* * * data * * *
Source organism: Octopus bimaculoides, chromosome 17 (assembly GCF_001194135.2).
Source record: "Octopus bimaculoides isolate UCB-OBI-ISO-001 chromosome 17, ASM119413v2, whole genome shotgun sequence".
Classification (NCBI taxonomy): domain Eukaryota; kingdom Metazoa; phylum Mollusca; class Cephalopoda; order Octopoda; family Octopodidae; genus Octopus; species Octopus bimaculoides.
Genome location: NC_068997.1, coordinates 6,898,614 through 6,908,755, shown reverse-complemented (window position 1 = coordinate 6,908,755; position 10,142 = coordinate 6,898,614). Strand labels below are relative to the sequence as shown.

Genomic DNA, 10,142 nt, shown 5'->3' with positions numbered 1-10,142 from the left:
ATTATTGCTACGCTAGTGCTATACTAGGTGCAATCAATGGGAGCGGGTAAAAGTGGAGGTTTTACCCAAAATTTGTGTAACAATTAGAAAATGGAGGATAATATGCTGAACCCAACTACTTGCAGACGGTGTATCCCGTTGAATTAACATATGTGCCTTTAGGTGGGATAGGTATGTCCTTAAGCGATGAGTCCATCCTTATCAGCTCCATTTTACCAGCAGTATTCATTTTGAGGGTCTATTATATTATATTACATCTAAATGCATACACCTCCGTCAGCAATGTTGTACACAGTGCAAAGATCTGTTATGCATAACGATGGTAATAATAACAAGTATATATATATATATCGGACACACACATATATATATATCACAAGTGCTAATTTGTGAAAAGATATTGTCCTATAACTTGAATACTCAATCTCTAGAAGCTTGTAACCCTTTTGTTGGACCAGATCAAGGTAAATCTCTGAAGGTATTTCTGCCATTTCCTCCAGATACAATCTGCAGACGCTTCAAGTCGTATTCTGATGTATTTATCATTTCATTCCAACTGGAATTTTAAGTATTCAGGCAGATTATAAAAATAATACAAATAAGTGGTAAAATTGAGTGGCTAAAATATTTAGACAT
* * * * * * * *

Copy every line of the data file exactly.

Source organism: Octopus bimaculoides, chromosome 17 (assembly GCF_001194135.2).
Source record: "Octopus bimaculoides isolate UCB-OBI-ISO-001 chromosome 17, ASM119413v2, whole genome shotgun sequence".
Classification (NCBI taxonomy): domain Eukaryota; kingdom Metazoa; phylum Mollusca; class Cephalopoda; order Octopoda; family Octopodidae; genus Octopus; species Octopus bimaculoides.
Genome location: NC_068997.1, coordinates 6,898,614 through 6,908,755, shown reverse-complemented (window position 1 = coordinate 6,908,755; position 10,142 = coordinate 6,898,614). Strand labels below are relative to the sequence as shown.

Genomic DNA, 10,142 nt, shown 5'->3' with positions numbered 1-10,142 from the left:
ATTATTGCTACGCTAGTGCTATACTAGGTGCAATCAATGGGAGCGGGTAAAAGTGGAGGTTTTACCCAAAATTTGTGTAACAATTAGAAAATGGAGGATAATATGCTGAACCCAACTACTTGCAGACGGTGTATCCCGTTGAATTAACATATGTGCCTTTAGGTGGGATAGGTATGTCCTTAAGCGATGAGTCCATCCTTATCAGCTCCATTTTACCAGCAGTATTCATTTTGAGGGTCTATTATATTATATTACATCTAAATGCATACACCTCCGTCAGCAATGTTGTACACAGTGCAAAGATCTGTTATGCATAACGATGGTAATAATAACAAGTATATATATATATATCGGACACACACATATATATATATCACAAGTGCTAATTTGTGAAAAGATATTGTCCTATAACTTGAATACTCAATCTCTAGAAGCTTGTAACCCTTTTGTTGGACCAGATCAAGGTAAATCTCTGAAGGTATTTCTGCCATTTCCTCCAGATACAATCTGCAGACGCTTCAAGTCGTATTCTGATGTATTTATCATTTCATTCCAACTGGAATTTTAAGTATTCAGGCAGATTATAAAAATAATACAAATAAGTGGTAAAATTGAGTGGCTAAAATATTTAGACAT